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What Birds Eat Horseflies?

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On a given summer, humans, cattle and horses are tormented by horseflies. They are large insects that feed on blood and can be found in your yard. They bite with their sharp mouth parts, inflicting a painful sting sensation, creating a pool of blood from which they feed from, unlike most insects that suck blood directly from their host. Horseflies require only a few seconds contact with your skin to bite and their presence in your yard attracts birds that feed on them. These birds help in reducing the population of horseflies.

Black-Headed Grosbeak

Black-headed grosbeaks are songbirds with large, conical, thick bills. Their colors are dependent on the sex of the bird; the breeding male has an orange cinnamon body with a black head and black and white wings, while immature males and females are brown in color with an orange patch on the breast. The black-headed grosbeaks can be found mostly in western United States in thickets and forest edges as well as backyards and gardens. The male and female black-headed grosbeaks share domestic tasks, such as feeding the young ones, as well as defending their nesting territories. They prey on a variety of insects, among them horseflies and caterpillars.


Sparrows are among the most abundant birds in North America and can mostly be seen traveling in flocks. Known to eat grains in the garden as well as a wide range of insects, horseflies included, sparrows can become a nuisance to your home if left to overpopulate. They build their nests in the walls of your house, ruining the wood. Their feces too can be of danger to human health. In spite of this, they can be of great importance in reducing the horsefly population around homes.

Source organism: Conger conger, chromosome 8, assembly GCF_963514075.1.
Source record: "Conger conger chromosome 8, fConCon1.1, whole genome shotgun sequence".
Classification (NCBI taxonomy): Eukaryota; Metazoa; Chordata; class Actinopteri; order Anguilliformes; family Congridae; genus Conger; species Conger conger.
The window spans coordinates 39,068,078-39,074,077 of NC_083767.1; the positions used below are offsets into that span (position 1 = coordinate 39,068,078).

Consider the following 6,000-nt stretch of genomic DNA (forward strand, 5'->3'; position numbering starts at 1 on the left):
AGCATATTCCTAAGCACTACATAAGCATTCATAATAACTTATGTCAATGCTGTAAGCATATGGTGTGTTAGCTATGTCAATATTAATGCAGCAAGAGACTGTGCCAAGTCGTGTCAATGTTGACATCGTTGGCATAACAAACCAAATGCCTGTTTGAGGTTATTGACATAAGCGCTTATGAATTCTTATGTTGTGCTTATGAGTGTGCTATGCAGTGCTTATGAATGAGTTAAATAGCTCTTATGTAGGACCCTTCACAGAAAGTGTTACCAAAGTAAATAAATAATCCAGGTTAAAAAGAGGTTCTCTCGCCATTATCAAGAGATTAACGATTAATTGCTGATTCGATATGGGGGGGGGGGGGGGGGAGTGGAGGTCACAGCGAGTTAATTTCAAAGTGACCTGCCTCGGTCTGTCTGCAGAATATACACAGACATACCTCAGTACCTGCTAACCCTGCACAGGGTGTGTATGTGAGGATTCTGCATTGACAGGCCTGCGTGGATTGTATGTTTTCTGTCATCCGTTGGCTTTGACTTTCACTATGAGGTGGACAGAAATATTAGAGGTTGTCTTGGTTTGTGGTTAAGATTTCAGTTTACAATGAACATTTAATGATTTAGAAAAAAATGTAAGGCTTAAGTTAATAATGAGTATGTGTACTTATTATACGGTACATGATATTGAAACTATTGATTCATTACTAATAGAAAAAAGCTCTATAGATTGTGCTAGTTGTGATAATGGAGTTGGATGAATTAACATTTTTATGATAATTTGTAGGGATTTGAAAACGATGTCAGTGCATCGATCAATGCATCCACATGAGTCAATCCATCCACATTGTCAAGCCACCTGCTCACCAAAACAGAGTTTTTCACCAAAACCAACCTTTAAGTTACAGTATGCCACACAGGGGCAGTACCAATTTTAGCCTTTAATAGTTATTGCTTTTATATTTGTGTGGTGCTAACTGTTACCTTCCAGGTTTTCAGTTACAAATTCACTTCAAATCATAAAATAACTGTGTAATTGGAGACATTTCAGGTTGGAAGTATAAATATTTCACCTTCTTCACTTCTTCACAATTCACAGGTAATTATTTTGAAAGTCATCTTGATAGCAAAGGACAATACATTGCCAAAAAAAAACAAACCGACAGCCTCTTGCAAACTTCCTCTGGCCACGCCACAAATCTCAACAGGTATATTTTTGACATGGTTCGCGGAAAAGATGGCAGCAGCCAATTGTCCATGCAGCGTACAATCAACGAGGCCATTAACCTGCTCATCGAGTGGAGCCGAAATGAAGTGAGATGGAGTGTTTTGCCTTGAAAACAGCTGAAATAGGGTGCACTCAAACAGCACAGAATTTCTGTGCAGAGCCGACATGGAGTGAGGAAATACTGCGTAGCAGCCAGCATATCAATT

Swallows eat mostly insects as well as grain, seeds and fruits, and live near fields and areas with abundance of flying space and natural water supply. They are fast flying songbirds that have colors ranging from a dull brown to blue and white bellies and inhabit most of North America. Flying insects such as horseflies are the major source of food for swallows, which can be interesting to watch as they fly by feeding while in midair.


Warblers are insectivorous birds that eat spruce budworms and horseflies. Their population often fluctuates in proportion to the population of insects they eat. There are about 50 different species of warblers. They are small songbirds with white underparts, green backs, and sport a white line over their eyes. The juvenile warblers are darker green with a distinctive pale eye line and pale yellow underparts.